Eighteen months ago, disaster struck the American city of Metropolis when the entity known as Superman (Henry Cavill) fought his nemesis General Zod to a standstill. As they both had enormous reserves of power thanks to their alien genetic makeup, their battle was able to knock over entire skyscrapers there, killing thousands of innocent people. Superman emerged the victor, murdering Zod and ending his potential for even more unimaginable acts of destruction, but at what cost? There were those who doubted that he was a force for peace after that, and one of those naysayers was billionaire Bruce Wayne (Ben Affleck) who witnessed one of his tower blocks topple, wiping out many of his employees. But what can one man do against that?
Another year, another brace of would-be blockbusters that generate so much heat from critics amateur and professional alike that it was easy to lose sight of the production at the heart of it, especially when we were dealing with a property which it seemed everyone on the planet with internet access had an opinion on the correct method of handling it, as was the case with Batman v Superman. The trouble with that is, when you arrive at two characters as iconic as them you're going to see a lot of people who just didn't like what you did with them, and director Zack Snyder was already a divisive figure for what he did to remake Dawn of the Dead or indeed how he presented Superman in the film previous to this, Man of Steel.
Combine that with battle lines drawn between Marvel fans and DC fans, as if for some unspoken reason you could not be fans of both or at least pick and choose from their substantial array of characters which ones you preferred, then the most you could say about this effort would be that if you did want to watch it, that would be because you felt the need to have an opinion on it. More than that, it would just not do to say, yeah, it was okay, because you either had to be violently opposed to it or strongly in favour: middle ground was a no man's land when it came to these works. Certainly it was a brave soul who piped up and said they enjoyed this after it had seen its cinema release, but there were rumours of a longer, three hour cut in existence that could magically cure all the issues the already two-and-a-half hour cut had.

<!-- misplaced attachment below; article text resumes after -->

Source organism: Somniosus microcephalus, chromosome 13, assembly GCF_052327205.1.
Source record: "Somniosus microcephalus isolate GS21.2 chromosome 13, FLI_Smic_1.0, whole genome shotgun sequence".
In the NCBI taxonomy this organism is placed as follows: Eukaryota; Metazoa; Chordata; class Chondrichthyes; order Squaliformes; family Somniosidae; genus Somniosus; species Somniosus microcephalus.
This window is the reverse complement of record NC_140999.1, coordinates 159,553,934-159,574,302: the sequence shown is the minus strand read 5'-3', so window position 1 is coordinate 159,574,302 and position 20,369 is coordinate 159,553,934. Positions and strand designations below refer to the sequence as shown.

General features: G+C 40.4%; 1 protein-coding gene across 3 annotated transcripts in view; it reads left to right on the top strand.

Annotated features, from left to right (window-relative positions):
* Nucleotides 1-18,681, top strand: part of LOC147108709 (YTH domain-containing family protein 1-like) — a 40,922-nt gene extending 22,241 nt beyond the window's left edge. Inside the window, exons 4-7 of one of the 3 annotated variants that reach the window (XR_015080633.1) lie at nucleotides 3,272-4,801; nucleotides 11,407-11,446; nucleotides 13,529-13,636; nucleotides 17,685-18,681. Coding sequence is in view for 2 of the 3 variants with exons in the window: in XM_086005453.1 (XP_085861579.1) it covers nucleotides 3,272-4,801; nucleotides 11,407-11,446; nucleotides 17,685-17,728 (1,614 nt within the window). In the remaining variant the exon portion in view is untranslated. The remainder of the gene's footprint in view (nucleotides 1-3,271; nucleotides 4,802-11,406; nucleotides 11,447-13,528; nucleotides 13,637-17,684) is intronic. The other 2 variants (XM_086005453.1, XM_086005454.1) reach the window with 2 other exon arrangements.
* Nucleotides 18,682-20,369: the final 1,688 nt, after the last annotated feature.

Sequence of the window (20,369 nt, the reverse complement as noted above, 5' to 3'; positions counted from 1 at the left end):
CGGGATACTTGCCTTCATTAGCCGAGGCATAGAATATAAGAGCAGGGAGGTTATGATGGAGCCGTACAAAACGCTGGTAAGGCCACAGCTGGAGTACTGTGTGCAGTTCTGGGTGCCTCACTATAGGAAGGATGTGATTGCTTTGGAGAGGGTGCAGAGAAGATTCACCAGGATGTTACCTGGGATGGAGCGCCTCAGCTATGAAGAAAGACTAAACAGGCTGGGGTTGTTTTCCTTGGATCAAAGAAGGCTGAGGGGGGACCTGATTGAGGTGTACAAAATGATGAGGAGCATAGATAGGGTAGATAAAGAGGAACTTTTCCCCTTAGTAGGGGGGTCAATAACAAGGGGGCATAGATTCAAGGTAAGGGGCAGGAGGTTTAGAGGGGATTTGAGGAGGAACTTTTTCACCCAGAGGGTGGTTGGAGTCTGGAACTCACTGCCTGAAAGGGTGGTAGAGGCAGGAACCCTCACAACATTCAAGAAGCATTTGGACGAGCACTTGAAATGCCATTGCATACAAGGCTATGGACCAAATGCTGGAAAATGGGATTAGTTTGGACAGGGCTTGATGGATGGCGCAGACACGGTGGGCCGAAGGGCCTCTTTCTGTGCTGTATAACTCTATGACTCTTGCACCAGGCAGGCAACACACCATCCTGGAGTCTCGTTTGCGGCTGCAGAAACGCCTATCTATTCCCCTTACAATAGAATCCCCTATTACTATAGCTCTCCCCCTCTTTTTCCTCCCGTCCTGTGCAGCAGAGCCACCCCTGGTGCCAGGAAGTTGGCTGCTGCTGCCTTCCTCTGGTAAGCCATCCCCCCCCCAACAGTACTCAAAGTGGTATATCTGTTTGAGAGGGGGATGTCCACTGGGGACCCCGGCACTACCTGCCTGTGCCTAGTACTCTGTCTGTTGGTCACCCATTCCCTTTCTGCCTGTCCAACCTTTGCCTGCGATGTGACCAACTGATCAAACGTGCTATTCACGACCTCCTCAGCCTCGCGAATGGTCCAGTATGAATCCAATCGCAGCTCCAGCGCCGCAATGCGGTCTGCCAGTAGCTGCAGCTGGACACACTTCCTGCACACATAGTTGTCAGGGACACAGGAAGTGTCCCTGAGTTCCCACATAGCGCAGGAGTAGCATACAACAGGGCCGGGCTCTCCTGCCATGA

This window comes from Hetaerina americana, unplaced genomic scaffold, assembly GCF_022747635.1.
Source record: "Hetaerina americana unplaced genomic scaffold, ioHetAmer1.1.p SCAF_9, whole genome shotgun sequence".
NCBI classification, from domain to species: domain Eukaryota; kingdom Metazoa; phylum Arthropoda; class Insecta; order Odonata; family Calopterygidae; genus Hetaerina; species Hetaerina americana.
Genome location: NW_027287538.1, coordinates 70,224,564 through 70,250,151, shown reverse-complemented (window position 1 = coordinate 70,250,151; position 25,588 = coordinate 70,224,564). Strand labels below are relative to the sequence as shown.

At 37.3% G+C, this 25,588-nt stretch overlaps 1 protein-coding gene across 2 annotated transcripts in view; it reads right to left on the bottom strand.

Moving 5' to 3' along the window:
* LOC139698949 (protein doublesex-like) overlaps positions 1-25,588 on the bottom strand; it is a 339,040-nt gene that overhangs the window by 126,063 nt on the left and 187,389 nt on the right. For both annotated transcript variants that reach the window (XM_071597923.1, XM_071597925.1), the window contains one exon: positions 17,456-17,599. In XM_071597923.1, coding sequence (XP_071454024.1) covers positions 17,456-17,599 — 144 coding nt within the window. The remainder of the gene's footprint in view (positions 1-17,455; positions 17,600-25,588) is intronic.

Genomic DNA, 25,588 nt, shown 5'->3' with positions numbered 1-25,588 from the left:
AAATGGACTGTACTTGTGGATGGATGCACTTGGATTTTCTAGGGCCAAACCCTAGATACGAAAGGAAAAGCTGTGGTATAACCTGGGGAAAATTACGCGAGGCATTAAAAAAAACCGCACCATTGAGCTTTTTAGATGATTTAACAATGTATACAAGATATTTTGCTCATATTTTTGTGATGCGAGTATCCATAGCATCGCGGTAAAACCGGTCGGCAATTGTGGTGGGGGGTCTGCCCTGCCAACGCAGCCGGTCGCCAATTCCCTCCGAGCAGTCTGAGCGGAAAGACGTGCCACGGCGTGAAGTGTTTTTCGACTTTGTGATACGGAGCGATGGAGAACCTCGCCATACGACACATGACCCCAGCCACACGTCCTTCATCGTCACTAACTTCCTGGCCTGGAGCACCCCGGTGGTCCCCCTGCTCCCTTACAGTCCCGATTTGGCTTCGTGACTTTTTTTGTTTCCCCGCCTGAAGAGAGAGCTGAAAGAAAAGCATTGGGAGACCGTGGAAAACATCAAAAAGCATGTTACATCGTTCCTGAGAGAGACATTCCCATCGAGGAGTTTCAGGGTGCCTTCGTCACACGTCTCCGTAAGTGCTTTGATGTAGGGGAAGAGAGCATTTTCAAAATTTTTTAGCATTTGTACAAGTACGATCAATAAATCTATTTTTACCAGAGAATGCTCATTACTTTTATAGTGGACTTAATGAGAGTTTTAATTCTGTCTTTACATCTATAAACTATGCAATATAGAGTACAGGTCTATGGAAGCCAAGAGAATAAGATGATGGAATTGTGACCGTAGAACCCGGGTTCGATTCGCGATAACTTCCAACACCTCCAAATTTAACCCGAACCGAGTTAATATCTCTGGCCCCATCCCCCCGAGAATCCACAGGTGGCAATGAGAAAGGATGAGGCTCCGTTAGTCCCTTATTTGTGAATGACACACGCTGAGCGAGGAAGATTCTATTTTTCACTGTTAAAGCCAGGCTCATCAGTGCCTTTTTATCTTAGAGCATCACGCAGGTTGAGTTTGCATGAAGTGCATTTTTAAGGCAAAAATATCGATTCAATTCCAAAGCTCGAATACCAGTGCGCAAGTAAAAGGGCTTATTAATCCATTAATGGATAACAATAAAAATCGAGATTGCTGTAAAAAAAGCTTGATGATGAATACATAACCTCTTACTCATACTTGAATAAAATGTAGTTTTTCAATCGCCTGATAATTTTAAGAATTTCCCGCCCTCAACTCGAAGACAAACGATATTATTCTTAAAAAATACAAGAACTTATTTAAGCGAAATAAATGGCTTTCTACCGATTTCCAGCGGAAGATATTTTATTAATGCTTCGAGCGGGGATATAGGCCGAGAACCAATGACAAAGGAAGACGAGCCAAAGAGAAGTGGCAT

Yet as it turned out, when the public got to see the so-called "Ultimate Edition", it was indeed true that it was a more satisfying experience, not a huge improvement and still eating up a heck of a lot of your time, but definitely feeling as if there were elements better defined. As with Man of Steel, Snyder wished to address real life controversies such as the War on Terror, with Superman a tool of the United States Government and having no qualms about killing for them on a scale equivalent to Doctor Manhattan from Alan Moore's Watchmen, not coincidentally another project from this director. But Batman sees to it that his victims die too, only in a more roundabout manner when he brands the criminals he captures so as their fellow inmates will murder them in prison, one of a few credibility stretching aspects to David S. Goyer and Chris Terrio's screenplay which basically answered the question of which side we should be on by saying, neither of them (indeed Gal Gadot's infrequently appearing Wonder Woman shapes up to be the real hero type for a long while before the regulation mass destruction climax).
For the first half of the movie Bats and Supes are far from appealing, both brooding, both humourless, and both using violence to get their way. There was no Team Captain America vs Team Iron Man as in this film's big rival of the spring of 2016, these characters were simply too big to be treated to that sort of partisanship, and so it was by the end we were not supposed to support one or the other, but both of them. What looked to be shaping up as a colossal rivalry was revealed as a parable of setting aside differences to see the benefits of teamwork as Snyder replaced the Frank Miller inspired Dark Knight Returns echoes, and instead instigated another famous in the comics world plotline. There was a sense that we were watching yet another origin story, in spite of Man of Steel being precisely that, and this muddied the waters further when you began to question just how much cash DC and Marvel wanted us to fork out for these never ending yarns. Yet for all those drawbacks, Batman v Superman was sincere in searching the souls of its heroes for anything positive in these troubled times, and if it saw more action flick females (Amy Adams and Diane Lane) kidnapped and Jesse Eisenberg as a twitchy, instantly dated tech-savvy Lex Luthor, there were points when its weighty themes and self-seriousness clicked such as the pro-immigrant strand (they have mothers too!). The alternative was a big joke, and that didn't suit it. Music by Hans Zimmer and Junkie XL, which has an actual tune at times.